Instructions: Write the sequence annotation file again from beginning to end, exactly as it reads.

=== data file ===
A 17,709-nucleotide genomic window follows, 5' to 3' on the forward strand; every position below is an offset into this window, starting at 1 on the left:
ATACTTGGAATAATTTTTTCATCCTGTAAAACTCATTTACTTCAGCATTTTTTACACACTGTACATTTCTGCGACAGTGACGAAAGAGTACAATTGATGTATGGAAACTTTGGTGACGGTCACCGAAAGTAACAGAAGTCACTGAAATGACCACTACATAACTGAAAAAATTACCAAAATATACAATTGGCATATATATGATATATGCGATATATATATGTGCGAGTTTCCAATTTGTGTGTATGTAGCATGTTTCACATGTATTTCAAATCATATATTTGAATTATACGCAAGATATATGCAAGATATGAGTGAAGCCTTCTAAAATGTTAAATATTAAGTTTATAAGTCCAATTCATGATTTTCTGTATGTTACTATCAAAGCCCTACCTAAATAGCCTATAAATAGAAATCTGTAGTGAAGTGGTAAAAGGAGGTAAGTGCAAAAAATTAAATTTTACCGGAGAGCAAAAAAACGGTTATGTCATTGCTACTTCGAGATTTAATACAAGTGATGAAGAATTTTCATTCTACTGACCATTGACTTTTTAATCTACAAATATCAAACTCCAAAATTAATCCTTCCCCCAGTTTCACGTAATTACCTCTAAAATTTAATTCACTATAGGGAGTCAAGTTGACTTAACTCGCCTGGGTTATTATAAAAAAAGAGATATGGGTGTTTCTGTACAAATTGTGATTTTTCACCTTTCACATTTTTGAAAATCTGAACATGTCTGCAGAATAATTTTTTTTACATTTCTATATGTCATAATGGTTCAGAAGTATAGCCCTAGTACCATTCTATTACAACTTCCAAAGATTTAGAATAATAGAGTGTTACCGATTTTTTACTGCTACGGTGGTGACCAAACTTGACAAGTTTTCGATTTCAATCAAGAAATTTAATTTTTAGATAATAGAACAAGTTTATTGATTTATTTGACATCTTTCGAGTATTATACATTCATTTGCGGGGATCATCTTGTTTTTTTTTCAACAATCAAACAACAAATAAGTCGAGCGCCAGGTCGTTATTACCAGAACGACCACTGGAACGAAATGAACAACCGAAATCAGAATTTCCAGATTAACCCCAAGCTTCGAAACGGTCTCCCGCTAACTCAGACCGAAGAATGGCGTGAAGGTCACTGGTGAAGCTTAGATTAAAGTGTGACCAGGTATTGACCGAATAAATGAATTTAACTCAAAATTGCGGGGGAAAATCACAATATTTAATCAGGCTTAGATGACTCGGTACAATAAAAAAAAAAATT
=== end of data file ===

A 17,709-nucleotide genomic window follows, 5' to 3' on the forward strand; every position below is an offset into this window, starting at 1 on the left:
ATACTTGGAATAATTTTTTCATCCTGTAAAACTCATTTACTTCAGCATTTTTTACACACTGTACATTTCTGCGACAGTGACGAAAGAGTACAATTGATGTATGGAAACTTTGGTGACGGTCACCGAAAGTAACAGAAGTCACTGAAATGACCACTACATAACTGAAAAAATTACCAAAATATACAATTGGCATATATATGATATATGCGATATATATATGTGCGAGTTTCCAATTTGTGTGTATGTAGCATGTTTCACATGTATTTCAAATCATATATTTGAATTATACGCAAGATATATGCAAGATATGAGTGAAGCCTTCTAAAATGTTAAATATTAAGTTTATAAGTCCAATTCATGATTTTCTGTATGTTACTATCAAAGCCCTACCTAAATAGCCTATAAATAGAAATCTGTAGTGAAGTGGTAAAAGGAGGTAAGTGCAAAAAATTAAATTTTACCGGAGAGCAAAAAAACGGTTATGTCATTGCTACTTCGAGATTTAATACAAGTGATGAAGAATTTTCATTCTACTGACCATTGACTTTTTAATCTACAAATATCAAACTCCAAAATTAATCCTTCCCCCAGTTTCACGTAATTACCTCTAAAATTTAATTCACTATAGGGAGTCAAGTTGACTTAACTCGCCTGGGTTATTATAAAAAAAGAGATATGGGTGTTTCTGTACAAATTGTGATTTTTCACCTTTCACATTTTTGAAAATCTGAACATGTCTGCAGAATAATTTTTTTTACATTTCTATATGTCATAATGGTTCAGAAGTATAGCCCTAGTACCATTCTATTACAACTTCCAAAGATTTAGAATAATAGAGTGTTACCGATTTTTTACTGCTACGGTGGTGACCAAACTTGACAAGTTTTCGATTTCAATCAAGAAATTTAATTTTTAGATAATAGAACAAGTTTATTGATTTATTTGACATCTTTCGAGTATTATACATTCATTTGCGGGGATCATCTTGTTTTTTTTTCAACAATCAAACAACAAATAAGTCGAGCGCCAGGTCGTTATTACCAGAACGACCACTGGAACGAAATGAACAACCGAAATCAGAATTTCCAGATTAACCCCAAGCTTCGAAACGGTCTCCCGCTAACTCAGACCGAAGAATGGCGTGAAGGTCACTGGTGAAGCTTAGATTAAAGTGTGACCAGGTATTGACCGAATAAATGAATTTAACTCAAAATTGCGGGGGAAAATCACAATATTTAATCAGGCTTAGATGACTCGGTACAATAAAAAAAAAAATT